Ajay and Atul Gupta File picture: Independent Media
JOHANNESBURG - A unit of African media and e-commerce giant Naspers said on Wednesday it will not renew its contract with a news channel previously owned by the Gupta family, friends of President Jacob Zuma accused of unduly influencing government.


The Gupta family and Zuma deny wrongdoing. MultiChoice, the biggest pay-TV provider in Africa, said an investigation found the company had not done proper due diligence on ANN7 but there was no corruption in its contract.


The investigation followed a report by South African media about payments made by Multichoice to ANN7.


Pay TV will take on board a black-owned news channel that will broadcast independently with no fear and favours. Multichoice CEO, Calvi Mawela told the press on Wednesday that they failed to perform a due deligence and reaffirmed that the ANN7 will not broadcast on the Dstv platform when the contract ends.

This gives the ANN7 employees sometime to think about their jobs' futures. The pay TV company that owns DStv and M-Net reportedly also allegedly made a questionable payment of R25m to the ANN7 news channel, then owned by the Guptas.

MultiChoice is also accused of increasing its annual payment to ANN7 from R50m to R141m in exchange for influence over the government’s position on the introduction of encrypted set-top boxes. Meanwhile, the Independent Communications Authority of South Africa (Icasa) confirmed it would investigate MultiChoice over allegations of kickbacks of R100 million to the SABC in exchange for the public broadcaster's political influence over digital migration.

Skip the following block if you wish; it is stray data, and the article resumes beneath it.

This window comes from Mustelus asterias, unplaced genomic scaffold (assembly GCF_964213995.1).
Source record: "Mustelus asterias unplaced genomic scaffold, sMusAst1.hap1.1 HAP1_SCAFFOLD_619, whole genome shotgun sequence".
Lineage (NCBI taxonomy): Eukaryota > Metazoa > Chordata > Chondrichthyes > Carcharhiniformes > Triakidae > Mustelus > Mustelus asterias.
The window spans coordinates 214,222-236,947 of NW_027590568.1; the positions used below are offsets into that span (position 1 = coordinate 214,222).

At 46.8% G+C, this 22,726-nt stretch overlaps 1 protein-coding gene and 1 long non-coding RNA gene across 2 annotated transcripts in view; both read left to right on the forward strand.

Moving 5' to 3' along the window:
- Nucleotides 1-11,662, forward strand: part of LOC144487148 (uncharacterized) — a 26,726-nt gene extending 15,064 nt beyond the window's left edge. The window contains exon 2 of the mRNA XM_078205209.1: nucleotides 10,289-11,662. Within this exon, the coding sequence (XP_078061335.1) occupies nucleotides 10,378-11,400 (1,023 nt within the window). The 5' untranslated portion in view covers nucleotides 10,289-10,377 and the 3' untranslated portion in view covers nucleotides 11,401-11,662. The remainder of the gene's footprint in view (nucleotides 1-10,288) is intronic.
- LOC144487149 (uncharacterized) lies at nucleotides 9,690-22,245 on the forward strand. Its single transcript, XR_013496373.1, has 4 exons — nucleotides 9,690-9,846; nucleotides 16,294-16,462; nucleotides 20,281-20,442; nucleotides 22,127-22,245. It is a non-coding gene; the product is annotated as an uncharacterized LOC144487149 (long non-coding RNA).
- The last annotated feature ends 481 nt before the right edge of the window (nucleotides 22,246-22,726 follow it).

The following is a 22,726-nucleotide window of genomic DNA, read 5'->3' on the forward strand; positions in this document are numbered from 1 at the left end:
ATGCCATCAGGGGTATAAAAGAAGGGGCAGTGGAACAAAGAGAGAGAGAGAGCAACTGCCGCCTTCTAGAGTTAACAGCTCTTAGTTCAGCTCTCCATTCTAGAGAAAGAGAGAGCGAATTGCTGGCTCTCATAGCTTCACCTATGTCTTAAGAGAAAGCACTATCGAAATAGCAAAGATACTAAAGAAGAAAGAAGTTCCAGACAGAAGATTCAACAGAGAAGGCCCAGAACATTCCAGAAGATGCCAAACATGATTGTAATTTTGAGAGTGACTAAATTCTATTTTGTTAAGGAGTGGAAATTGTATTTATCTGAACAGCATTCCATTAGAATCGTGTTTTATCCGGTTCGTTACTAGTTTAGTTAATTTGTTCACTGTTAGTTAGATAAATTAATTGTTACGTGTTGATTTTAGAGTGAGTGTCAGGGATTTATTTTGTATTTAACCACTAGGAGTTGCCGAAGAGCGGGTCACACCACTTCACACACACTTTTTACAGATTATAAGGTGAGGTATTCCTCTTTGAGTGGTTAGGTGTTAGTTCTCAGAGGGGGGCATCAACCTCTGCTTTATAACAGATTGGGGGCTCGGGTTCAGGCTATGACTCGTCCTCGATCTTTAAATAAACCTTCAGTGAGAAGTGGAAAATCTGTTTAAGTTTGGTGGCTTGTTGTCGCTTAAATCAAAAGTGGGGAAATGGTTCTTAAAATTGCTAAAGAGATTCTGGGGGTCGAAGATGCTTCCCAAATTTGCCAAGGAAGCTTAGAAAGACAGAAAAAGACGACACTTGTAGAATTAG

The DA believes that while companies like MultiChoice should be allowed the space to do business and create employment, their conduct must be within the bounds of the law, in line with business ethics and in an environment where competition is not stifled.

It is understood that The New Age, owned by Infinity Media, the majority owner of ANN7 and TNA Holdings, would also be probed in the forthcoming commission of inquiry into state capture.


   - REUTERS/ BUSINESS REPORT ONLINE